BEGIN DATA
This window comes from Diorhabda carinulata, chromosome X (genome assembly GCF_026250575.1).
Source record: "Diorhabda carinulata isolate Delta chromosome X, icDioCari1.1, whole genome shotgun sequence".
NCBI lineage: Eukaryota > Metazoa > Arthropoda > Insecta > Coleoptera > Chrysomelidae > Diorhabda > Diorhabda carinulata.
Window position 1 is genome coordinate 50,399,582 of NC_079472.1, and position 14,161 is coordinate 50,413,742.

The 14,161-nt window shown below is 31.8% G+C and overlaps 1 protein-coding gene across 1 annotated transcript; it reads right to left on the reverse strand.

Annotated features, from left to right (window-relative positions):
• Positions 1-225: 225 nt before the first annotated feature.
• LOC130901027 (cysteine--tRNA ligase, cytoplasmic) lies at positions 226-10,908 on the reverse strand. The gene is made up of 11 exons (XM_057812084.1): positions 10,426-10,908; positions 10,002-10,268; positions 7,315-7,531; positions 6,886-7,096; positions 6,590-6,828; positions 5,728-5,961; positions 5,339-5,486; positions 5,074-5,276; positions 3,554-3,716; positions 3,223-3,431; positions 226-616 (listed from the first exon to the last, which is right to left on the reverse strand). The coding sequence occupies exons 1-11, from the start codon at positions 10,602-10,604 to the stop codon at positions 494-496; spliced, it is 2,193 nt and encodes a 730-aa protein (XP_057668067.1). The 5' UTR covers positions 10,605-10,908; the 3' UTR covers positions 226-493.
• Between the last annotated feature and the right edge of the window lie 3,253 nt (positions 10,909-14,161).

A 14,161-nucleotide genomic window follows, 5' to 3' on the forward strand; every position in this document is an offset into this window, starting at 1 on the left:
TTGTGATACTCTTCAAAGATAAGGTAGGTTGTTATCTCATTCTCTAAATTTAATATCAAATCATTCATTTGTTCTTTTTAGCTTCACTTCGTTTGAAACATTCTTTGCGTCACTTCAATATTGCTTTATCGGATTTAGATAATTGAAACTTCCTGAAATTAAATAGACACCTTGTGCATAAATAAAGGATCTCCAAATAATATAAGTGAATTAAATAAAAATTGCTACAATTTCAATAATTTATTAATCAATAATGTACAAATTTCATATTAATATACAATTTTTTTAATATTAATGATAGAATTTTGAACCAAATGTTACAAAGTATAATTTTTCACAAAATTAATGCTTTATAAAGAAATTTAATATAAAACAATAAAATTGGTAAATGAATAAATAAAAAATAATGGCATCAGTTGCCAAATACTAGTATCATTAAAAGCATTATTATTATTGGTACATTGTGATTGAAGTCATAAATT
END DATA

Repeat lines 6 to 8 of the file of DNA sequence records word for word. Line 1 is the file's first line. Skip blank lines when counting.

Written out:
Annotated features, from left to right (window-relative positions):
• Positions 1-225: 225 nt before the first annotated feature.
• LOC130901027 (cysteine--tRNA ligase, cytoplasmic) lies at positions 226-10,908 on the reverse strand. The gene is made up of 11 exons (XM_057812084.1): positions 10,426-10,908; positions 10,002-10,268; positions 7,315-7,531; positions 6,886-7,096; positions 6,590-6,828; positions 5,728-5,961; positions 5,339-5,486; positions 5,074-5,276; positions 3,554-3,716; positions 3,223-3,431; positions 226-616 (listed from the first exon to the last, which is right to left on the reverse strand). The coding sequence occupies exons 1-11, from the start codon at positions 10,602-10,604 to the stop codon at positions 494-496; spliced, it is 2,193 nt and encodes a 730-aa protein (XP_057668067.1). The 5' UTR covers positions 10,605-10,908; the 3' UTR covers positions 226-493.